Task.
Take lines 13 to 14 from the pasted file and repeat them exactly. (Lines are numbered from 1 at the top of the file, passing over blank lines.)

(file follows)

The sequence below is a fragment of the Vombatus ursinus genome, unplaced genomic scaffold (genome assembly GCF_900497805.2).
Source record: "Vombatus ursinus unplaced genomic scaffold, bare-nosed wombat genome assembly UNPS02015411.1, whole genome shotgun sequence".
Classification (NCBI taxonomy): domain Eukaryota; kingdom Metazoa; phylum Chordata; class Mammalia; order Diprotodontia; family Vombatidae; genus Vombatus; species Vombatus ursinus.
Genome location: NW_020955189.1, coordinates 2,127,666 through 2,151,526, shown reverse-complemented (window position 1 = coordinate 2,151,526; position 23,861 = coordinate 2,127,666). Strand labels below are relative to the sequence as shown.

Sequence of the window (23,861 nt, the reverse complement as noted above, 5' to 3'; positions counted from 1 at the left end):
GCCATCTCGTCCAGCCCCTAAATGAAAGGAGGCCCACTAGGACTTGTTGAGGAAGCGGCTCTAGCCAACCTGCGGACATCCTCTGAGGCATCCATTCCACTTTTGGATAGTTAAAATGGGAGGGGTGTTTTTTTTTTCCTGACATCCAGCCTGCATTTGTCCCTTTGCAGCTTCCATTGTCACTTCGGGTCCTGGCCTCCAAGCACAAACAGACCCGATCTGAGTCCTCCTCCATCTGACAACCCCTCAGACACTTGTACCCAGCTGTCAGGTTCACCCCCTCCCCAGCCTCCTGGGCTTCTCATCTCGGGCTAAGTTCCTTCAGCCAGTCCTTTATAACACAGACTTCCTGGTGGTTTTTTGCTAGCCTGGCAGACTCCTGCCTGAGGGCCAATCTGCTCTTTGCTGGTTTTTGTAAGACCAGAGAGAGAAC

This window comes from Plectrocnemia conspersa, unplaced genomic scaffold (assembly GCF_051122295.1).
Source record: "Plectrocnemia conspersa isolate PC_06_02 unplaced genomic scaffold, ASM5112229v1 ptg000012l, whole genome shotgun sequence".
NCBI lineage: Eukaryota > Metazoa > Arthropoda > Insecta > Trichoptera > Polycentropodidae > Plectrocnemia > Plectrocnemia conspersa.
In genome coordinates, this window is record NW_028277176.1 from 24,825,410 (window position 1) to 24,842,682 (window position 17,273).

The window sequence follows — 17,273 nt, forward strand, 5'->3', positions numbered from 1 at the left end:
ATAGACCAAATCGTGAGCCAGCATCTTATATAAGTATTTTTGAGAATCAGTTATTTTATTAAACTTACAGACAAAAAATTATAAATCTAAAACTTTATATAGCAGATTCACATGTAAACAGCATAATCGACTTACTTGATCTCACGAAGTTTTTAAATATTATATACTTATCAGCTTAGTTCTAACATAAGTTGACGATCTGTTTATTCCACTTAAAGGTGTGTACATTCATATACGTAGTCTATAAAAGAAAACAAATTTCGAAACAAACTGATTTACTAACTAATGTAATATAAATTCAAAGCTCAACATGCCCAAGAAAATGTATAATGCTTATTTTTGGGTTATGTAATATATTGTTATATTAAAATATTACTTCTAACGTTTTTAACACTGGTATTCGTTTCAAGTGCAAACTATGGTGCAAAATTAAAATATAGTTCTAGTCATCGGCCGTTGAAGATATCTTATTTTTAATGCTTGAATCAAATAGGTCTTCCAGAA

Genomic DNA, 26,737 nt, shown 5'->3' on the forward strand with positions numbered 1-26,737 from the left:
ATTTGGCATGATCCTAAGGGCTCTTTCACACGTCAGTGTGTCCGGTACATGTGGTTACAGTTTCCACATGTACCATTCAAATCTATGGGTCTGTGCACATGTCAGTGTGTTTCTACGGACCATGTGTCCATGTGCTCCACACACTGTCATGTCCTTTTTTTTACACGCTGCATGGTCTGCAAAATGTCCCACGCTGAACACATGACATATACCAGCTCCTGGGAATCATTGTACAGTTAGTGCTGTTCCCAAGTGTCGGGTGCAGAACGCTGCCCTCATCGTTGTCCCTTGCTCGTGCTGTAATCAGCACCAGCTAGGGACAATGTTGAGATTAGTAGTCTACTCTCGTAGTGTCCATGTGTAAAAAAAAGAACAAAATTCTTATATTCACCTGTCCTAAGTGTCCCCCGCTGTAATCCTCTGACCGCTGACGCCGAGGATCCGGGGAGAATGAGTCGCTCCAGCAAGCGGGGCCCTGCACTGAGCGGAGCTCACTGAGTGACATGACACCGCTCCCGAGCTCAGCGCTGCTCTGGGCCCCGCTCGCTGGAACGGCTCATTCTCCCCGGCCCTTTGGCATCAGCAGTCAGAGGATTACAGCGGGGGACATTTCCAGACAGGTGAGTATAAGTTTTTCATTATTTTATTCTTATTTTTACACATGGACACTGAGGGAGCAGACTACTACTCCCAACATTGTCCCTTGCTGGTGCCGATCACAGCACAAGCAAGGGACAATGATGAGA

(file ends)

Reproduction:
Genomic DNA, 26,737 nt, shown 5'->3' on the forward strand with positions numbered 1-26,737 from the left:
ATTTGGCATGATCCTAAGGGCTCTTTCACACGTCAGTGTGTCCGGTACATGTGGTTACAGTTTCCACATGTACCATTCAAATCTATGGGTCTGTGCACATGTCAGTGTGTTTCTACGGACCATGTGTCCATGTGCTCCACACACTGTCATGTCCTTTTTTTTACACGCTGCATGGTCTGCAAAATGTCCCACGCTGAACACATGACATATACCAGCTCCTGGGAATCATTGTACAGTTAGTGCTGTTCCCAAGTGTCGGGTGCAGAACGCTGCCCTCATCGTTGTCCCTTGCTCGTGCTGTAATCAGCACCAGCTAGGGACAATGTTGAGATTAGTAGTCTACTCTCGTAGTGTCCATGTGTAAAAAAAAGAACAAAATTCTTATATTCACCTGTCCTAAGTGTCCCCCGCTGTAATCCTCTGACCGCTGACGCCGAGGATCCGGGGAGAATGAGTCGCTCCAGCAAGCGGGGCCCTGCACTGAGCGGAGCTCACTGAGTGACATGACACCGCTCCCGAGCTCAGCGCTGCTCTGGGCCCCGCTCGCTGGAACGGCTCATTCTCCCCGGCCCTTTGGCATCAGCAGTCAGAGGATTACAGCGGGGGACATTTCCAGACAGGTGAGTATAAGTTTTTCATTATTTTATTCTTATTTTTACACATGGACACTGAGGGAGCAGACTACTACTCCCAACATTGTCCCTTGCTGGTGCCGATCACAGCACAAGCAAGGGACAATGATGAGA